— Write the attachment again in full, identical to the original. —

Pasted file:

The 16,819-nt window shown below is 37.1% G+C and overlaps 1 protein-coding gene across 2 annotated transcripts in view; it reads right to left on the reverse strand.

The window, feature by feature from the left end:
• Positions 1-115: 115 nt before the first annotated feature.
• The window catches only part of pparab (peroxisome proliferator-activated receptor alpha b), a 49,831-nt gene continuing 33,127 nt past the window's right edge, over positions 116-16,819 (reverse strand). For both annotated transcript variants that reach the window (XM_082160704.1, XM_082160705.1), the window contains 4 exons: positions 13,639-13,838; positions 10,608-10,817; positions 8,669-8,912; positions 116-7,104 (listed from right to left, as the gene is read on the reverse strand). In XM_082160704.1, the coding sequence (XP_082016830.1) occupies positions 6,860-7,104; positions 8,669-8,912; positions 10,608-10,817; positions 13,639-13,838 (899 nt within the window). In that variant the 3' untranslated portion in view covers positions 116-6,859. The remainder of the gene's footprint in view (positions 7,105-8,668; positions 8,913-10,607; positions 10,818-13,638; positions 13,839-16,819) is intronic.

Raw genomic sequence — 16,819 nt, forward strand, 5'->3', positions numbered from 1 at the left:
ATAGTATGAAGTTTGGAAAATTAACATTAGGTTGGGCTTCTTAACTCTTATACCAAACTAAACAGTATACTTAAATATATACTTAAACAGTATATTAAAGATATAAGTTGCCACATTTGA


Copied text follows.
The 16,819-nt window shown below is 37.1% G+C and overlaps 1 protein-coding gene across 2 annotated transcripts in view; it reads right to left on the reverse strand.

The window, feature by feature from the left end:
• Positions 1-115: 115 nt before the first annotated feature.
• The window catches only part of pparab (peroxisome proliferator-activated receptor alpha b), a 49,831-nt gene continuing 33,127 nt past the window's right edge, over positions 116-16,819 (reverse strand). For both annotated transcript variants that reach the window (XM_082160704.1, XM_082160705.1), the window contains 4 exons: positions 13,639-13,838; positions 10,608-10,817; positions 8,669-8,912; positions 116-7,104 (listed from right to left, as the gene is read on the reverse strand). In XM_082160704.1, the coding sequence (XP_082016830.1) occupies positions 6,860-7,104; positions 8,669-8,912; positions 10,608-10,817; positions 13,639-13,838 (899 nt within the window). In that variant the 3' untranslated portion in view covers positions 116-6,859. The remainder of the gene's footprint in view (positions 7,105-8,668; positions 8,913-10,607; positions 10,818-13,638; positions 13,839-16,819) is intronic.

Raw genomic sequence — 16,819 nt, forward strand, 5'->3', positions numbered from 1 at the left:
ATAGTATGAAGTTTGGAAAATTAACATTAGGTTGGGCTTCTTAACTCTTATACCAAACTAAACAGTATACTTAAATATATACTTAAACAGTATATTAAAGATATAAGTTGCCACATTTGA